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U.S. Commerce Dept. Lowers Anti-Dumping Tariffs on Chinese PLT Tires


The U.S. Department of Commerce has lowered anti-dumping duties on select passenger and light truck tires imported from Chinese companies.

After a review of the 2015 rates, the commerce department found that Giti Tire Global Trading Pte. Ltd. and its entities as well as Qingdao Sentury Tire sold passenger and light truck tires in the U.S. at prices below their normal value from Jan. 27, 2015 to Jan. 31, 2016.

Read the source article at Tire Review

The CBSA’s ARL Program

by Michael Sherbo, Director of Appeals, Dominion Customs Consultants Inc.

In January 2016, the CBSA (Canada Border Services Agency) introduced their ARL (Accounts Receivable Ledger) system. It is designed to offset an importer’s refunds by posting credits to the importer’s account and replaces the previous system of issuing refund cheques.

Prior to ARL, importers paid the duties owed. Later, if applicable, the importer would file for a refund. If the CBSA agreed, they would generate a DAS (Detailed Adjustment Statement) to show they had granted a refund to the importer. This process could take anywhere between one to two months. Importers might then wait an additional three weeks to actually receive their cheque. This meant importers were usually looking at up to three months to actually receive their cheque. 

ARL streamlined this entire process. Now, credits to an importer’s account usually show up by the next day. Because the refund comes in the form of a credit against the duties owed by the importer – it is not a cash payment – importers can access the use of the money sooner, offering them a quick improvement to their cash flow.

The CBSA will make an exception in cases where an importer has a large credit, usually if the credit is more than two months of duties payable. If the importer requests a cheque, the CBSA can send one to the importer to shorten the time needed to level out the duties owed. 

One of the challenges of ARL is visibility to an importer’s account. Currently, the only visibility to an account is shared between the importer and the CBSA. If the importer uses a service provider such as a customs broker or a consultant, those third-parties will have visibility only to the parts they’ve worked on. If the importer also uses a second service provider, they will see only the information they’ve worked on. No-one has any visibility into the other’s activity.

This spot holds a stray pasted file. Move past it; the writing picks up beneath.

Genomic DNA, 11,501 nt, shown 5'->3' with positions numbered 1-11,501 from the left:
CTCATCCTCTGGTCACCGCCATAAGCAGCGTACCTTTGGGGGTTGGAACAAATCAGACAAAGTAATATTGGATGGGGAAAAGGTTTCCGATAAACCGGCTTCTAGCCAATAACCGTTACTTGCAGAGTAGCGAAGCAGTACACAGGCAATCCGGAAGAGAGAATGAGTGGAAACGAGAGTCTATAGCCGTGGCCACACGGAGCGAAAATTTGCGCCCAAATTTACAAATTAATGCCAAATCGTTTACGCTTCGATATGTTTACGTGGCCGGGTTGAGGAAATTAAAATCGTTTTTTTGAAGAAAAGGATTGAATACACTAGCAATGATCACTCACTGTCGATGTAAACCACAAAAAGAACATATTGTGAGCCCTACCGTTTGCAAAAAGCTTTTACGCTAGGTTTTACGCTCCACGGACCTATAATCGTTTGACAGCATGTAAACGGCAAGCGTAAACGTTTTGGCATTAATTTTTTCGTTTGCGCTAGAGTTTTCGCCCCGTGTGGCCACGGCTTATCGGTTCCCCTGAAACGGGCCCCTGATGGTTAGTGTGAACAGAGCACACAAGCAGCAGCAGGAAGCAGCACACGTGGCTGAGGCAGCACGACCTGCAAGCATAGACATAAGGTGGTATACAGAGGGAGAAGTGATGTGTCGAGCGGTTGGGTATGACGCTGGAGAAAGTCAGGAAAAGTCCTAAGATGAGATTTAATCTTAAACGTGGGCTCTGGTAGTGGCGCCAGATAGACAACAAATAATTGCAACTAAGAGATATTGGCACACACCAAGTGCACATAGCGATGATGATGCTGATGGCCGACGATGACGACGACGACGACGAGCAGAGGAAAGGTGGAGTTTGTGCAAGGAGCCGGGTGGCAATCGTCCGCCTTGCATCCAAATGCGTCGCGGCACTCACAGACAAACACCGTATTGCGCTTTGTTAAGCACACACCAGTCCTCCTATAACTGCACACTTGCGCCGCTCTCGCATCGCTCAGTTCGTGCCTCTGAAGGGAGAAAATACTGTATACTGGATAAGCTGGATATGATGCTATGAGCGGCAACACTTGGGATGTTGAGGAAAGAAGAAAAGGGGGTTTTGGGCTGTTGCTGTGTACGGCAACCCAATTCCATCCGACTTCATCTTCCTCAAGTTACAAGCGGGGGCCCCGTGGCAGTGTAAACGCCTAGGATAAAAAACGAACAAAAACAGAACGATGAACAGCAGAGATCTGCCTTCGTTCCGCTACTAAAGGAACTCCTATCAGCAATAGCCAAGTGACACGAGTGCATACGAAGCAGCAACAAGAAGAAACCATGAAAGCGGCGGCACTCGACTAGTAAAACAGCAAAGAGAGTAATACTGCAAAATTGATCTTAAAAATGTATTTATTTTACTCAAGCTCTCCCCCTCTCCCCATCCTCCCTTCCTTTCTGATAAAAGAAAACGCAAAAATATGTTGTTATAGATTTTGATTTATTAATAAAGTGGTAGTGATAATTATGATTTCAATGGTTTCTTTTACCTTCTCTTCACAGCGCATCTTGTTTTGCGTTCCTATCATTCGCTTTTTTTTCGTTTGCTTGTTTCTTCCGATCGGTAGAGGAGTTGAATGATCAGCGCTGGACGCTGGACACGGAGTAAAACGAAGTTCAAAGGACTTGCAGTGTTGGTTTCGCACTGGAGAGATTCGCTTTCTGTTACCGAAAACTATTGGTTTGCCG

Add a savvy importer to the mix, one who is filing their own refunds, and none of the service providers will have any visibility to any credits that may be in the account. 

The CBSA is working on remedying this. They are looking to implement different upgrades to ARL. One of the next improvements will be for service providers to have increased visibility into their clients’ account and balance. 

In the meantime, importers need to work closely with their service providers. They need to make sure they receive accurate and prompt statements in order to track that all their credits are accounted for as quickly as possible. This is because the account can quickly become overpaid if brokers constantly pay their client’s statements only to leave refunds and credits in the account, never to come off.

Service providers automatically receive their own daily notice and statement of account on behalf of their clients.

Importers can make sure they see the previous month’s refund processed as quickly as possible by setting themselves up to receive their own daily notice and statement. There are two ways to do this. One – they can set themselves up directly with the CBSA. Although more practical, this is the more costly route. Two – they can engage a third-party service provider to obtain daily notice or statement of account information. This is the less expensive route and can be put into place with only nominal fees attached.

To find out how you can lower your landed costs, contact Howard Rosenberg, Account Executive, Dominion Customs Consultants Inc.; at; or 1-888-888-3443 x 239.